Story at a glance…
5,000 planets outside of our solar system have been discovered.
The science has advanced rapidly since the 1990s when the first exoplanet was discovered.
Planets thought to be ocean-covered, others that have all the structural characteristics of Earth, and other interesting gas worlds have shown the remarkable diversity of planetary formation.
From super-Earths and mini-Neptunes to planets orbiting two stars and others orbiting dead stars, the number of alien worlds known to science reached, and then exceeded, 5,000.
Standing officially at 5,005, the NASA Exoplanet Archive celebrated the 5,000th exoplanet after a recent batch of 65 confirmed worlds were added to the archive’s list, including a system of 5 Earth-sized planets orbiting around a M-dwarf star.
It was only 30 years ago that the number of known planets stood at 9. After Alexander Wolszczan announced the discovery of two rocky Earth-like planets orbiting around a pulsar, advances in the availability of telescopes to search for these worlds have seen the field of exoplanet astronomy rapidly progress.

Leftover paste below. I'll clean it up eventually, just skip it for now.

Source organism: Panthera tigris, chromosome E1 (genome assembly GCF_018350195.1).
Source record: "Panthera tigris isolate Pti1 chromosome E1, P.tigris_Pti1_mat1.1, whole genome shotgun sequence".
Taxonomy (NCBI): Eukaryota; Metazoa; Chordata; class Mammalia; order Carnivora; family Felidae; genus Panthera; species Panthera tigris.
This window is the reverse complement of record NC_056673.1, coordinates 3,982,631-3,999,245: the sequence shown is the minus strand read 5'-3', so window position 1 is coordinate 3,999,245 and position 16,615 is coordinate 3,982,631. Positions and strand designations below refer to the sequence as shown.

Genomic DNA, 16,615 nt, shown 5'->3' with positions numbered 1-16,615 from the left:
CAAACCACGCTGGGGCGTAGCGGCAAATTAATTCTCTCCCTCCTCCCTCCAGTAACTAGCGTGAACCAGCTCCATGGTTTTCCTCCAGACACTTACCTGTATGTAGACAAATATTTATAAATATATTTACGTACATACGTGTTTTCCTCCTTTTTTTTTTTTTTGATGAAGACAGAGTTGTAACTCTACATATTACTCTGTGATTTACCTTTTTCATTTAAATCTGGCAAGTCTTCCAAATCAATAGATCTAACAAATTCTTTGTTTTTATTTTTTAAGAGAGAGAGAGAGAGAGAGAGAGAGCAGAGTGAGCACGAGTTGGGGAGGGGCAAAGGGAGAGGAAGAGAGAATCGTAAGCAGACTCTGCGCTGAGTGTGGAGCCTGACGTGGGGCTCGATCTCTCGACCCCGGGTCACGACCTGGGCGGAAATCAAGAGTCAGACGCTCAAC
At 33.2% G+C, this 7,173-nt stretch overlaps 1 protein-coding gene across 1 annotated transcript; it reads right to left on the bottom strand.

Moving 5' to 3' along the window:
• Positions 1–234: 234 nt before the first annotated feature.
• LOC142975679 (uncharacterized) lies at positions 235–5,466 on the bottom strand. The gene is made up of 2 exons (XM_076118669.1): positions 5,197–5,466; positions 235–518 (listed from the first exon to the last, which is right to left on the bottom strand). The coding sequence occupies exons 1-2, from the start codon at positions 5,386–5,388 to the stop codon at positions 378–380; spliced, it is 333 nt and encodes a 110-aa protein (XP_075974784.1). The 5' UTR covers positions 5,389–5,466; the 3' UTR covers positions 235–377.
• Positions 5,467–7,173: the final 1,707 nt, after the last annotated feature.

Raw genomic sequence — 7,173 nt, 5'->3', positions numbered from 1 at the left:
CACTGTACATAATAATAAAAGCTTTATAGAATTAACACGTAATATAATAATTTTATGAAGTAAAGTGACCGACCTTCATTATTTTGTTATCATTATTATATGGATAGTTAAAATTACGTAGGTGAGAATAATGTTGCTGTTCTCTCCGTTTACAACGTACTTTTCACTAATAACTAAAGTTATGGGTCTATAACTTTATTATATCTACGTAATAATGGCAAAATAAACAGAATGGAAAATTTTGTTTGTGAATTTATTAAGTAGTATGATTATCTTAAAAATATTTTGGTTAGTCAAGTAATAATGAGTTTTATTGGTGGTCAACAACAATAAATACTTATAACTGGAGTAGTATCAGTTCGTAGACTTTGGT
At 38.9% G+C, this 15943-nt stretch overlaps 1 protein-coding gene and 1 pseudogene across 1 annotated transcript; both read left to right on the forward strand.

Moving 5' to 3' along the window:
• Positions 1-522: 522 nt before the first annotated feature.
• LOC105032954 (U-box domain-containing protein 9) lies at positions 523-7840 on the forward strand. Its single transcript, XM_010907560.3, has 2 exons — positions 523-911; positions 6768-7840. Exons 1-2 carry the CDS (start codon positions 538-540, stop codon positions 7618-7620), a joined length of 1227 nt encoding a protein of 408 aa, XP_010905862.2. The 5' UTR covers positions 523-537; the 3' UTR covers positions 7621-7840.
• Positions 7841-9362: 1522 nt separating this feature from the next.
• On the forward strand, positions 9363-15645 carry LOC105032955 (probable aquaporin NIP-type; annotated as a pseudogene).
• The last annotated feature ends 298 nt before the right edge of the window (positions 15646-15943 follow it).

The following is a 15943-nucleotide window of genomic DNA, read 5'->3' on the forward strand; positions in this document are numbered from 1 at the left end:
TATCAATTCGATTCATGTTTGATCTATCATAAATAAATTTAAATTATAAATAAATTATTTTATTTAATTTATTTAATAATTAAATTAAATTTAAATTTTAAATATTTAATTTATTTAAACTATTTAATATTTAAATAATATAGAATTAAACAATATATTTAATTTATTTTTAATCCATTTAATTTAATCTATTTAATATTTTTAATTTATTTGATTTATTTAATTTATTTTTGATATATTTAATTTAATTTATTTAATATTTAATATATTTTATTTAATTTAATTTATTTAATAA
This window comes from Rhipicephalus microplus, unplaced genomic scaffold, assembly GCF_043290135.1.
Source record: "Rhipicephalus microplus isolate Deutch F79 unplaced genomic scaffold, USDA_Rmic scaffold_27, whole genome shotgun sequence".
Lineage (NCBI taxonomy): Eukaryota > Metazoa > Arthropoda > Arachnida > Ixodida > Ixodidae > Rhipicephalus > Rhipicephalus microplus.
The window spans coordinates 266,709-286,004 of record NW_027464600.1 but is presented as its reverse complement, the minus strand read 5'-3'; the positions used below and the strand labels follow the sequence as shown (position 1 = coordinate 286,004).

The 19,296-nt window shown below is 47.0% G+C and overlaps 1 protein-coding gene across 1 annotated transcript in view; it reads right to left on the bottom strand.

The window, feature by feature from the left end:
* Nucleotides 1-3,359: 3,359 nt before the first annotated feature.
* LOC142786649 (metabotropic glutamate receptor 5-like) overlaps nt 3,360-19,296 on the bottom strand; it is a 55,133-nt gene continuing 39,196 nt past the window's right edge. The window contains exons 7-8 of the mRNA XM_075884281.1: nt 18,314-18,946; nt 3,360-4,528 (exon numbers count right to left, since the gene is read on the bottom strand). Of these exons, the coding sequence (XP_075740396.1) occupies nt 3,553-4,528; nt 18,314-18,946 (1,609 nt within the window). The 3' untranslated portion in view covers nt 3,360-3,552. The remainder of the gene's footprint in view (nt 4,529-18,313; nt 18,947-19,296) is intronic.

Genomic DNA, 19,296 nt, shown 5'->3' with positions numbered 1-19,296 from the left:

“It was a great surprise to everybody,” Dr. Wolszczan, who still seeks exoplanets today at the age of 75, told WaL. “You need a supernova explosion to make a neutron star, so how do you make a planet survive something like this? Of course, it’s almost impossible, so you have to make planets after a neutron star formation, and that requires some sort of special circumstances”.
“If you can make planets around neutron stars, then they should be, sort of, everywhere. 5,000 exoplanets later, we now know that planets really are a very common byproduct of star formation”.
Future tools like the James Webb Space Telescope, which recently finished aligning its mirrors, as well as the European Space Agency’s ARIEL Mission, will help astronomers gather more details about exoplanets such as the chemical contents of their atmospheres.
Exoplanets are naturally more exciting objects to study since they are the places in which life will likely be found, as well as the only chance of humanity finding another home in the distant future.
“30 years ago if you said that super-Earth systems would be very, very common among exoplanets in the exoplanets world, you’d probably be called out of your mind,” Wolszczan told WaL. “It was like a preview of what would happen in terms of the kind of planetary systems we would find later on”.